Medtech initiatives emerge in the battle against COVID-19

Monday, April 20, 2020

To support medical centers and other hospitals in the battle against Covid-19 (the coronavirus), all sorts of new medtech initiatives are emerging in the delta region. Each of them shows the creativity and willingness to interdisciplinary cooperation in the region.

We have listed some examples below and will share inspiring examples in the coming weeks.

Scientists design ventilator made entirely of standard parts

A project team of scientists active in the Medical Delta region is testing the first prototypes of a ventilator consisting entirely of standard parts. These parts are locally available almost everywhere in the world and are made by hundreds of manufacturers. As a result, the ventilator can in many cases be assembled locally. The design hopes to be able to respond to the demand for ventilators and the logistical problems there are to produce these due to a shortage of specific parts.

The project team of scientists consists of engineers from the Biomechanical Engineering department of the 3ME faculty of TU Delft. They work together with clinicians at Erasmus MC and LUMC. This exchange of knowledge between engineers and clinicians is typical for Medical Delta collaborations. The project team is led by Prof. Amir Zadpoor, Professor at TU Delft and a scientific leader of the Medical Delta program Regenerative Medicine 4D.

More information can be found via this link

Students design ventilator

In a project called ‘OperationAIR’, students and experts are working on the design of a simple and relatively inexpensive ventilator to cover possible shortages caused by the corona crisis. The team brings together knowledge of technology and medicine.

The starting points for the design are that it is safe, it can be used anywhere, it can be produced quickly and that it is relatively easy to use. It is not intended to replace existing ventilation equipment, but serves as an emergency solution when shortages arise.

The team was initially set up by students of the Medical Delta master's program Technical Medicine and program director Prof. Dr. Jaap Harlaar. The team has now been expanded with students from other disciplines, including Biomedical Engineering, Industrial Design Engineering and Applied Physics. In addition to companies, TU Delft, LUMC, Erasmus MC and TU Eindhoven are involved.

More information can be found via this link.

Sterilize used mouth masks

A team consisting of Dr Tim Horeman (TU Delft, Medical Delta NIMIT: Novel Instruments for Minimally Invasive Techniques), Dr John van den Dobbelsteen (TU Delft, Medical Delta NIMIT, Medical Delta Living Lab ResearchOK) and the company Van Straten Medical started a project to investigate how mouth masks can be sterilized for reuse.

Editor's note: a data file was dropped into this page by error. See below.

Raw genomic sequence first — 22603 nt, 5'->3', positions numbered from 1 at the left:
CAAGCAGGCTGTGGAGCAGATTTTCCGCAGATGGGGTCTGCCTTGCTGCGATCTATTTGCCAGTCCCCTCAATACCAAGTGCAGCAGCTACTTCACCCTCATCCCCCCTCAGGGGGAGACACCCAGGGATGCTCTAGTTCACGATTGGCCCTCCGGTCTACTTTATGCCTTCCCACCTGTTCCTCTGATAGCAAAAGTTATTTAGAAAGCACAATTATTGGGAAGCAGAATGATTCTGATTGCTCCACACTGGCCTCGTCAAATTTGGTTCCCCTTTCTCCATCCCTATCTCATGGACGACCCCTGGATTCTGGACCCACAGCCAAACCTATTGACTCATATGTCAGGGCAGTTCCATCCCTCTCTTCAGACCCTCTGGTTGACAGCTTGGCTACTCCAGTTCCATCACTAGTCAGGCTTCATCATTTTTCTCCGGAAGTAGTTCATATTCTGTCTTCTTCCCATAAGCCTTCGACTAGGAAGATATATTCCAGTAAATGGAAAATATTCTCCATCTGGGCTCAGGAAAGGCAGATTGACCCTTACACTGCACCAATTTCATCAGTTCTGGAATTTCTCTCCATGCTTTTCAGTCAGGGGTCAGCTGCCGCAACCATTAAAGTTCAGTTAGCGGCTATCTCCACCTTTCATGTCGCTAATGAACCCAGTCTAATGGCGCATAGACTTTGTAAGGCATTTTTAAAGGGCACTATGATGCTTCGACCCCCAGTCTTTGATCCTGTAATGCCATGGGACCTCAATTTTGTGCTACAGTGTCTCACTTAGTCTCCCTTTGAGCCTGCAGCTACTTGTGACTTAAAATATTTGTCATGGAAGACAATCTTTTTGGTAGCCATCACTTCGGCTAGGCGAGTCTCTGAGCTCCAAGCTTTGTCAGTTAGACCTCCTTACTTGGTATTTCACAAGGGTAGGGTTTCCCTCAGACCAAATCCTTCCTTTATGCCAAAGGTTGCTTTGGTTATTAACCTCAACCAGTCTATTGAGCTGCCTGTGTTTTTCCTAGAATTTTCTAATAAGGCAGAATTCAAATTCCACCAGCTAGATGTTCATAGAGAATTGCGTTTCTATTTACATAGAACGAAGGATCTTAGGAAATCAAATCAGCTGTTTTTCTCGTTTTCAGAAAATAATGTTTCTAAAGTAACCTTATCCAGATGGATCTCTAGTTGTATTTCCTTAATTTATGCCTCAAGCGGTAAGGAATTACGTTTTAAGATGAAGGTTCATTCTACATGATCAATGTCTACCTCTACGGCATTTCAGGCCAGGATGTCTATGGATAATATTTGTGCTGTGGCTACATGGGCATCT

This possibility should reduce the pressure on the shortage of mouth masks. The first results are promising. In addition to TU Delft, Reinier de Graaf Gasthuis, Sint Franciscus Gasthuis and LUMC are also involved.

More information can be found via this link.


Physical exercise game breaks through social isolation of the elderly

The coronavirus has a major impact on the social contacts of the elderly. Now that visitors are not recommended and many nursing and care homes are closed to the outside world, social isolation threatens many elderly people. In order to break this deadlock, the initiative to play online has been accelerated. It is one of the e-Health projects supported by the delta region. was set up by multiple companies, like Games for Health. With, the elderly come into contact with children and young people and they can play online games together. One of the games that will come on this portal is a physical exercise game. Child physiotherapy Regio Westland participates in this. Participants of the physio exercise game playfully exercise their body coordination.

By taking different body positions together, they train stability and propriocepsis in the transfer from visualization to body position.

Child physiotherapy Regio Westland and Games for Health are both participants in the application for a new Medical Delta Living Lab: Medical Delta Living Lab Vit for Life.

TU Delft and the Rotterdam University of Applied Science are working on a simple tool to measure oxygen saturation in COVID-19 patients

Dr. Arjo Loeve and his research colleagues at TU Delft’s department of BioMechanical Engineering are working together with the Jeroen Bosch Hospital and Hogeschool Rotterdam on a new pulse oximeter that is easy and inexpensive to produce. The pulse oximeter is a crucial measurement tool that measures the heartbeat and amount of oxygen in the blood while COVID-19 patients are treated.

The aim of the research is to counteract the impending shortage of this tool. Both TU Delft and the Rotterdam University of Applied Science are affiliated with Medical Delta.

More information can be found via this link

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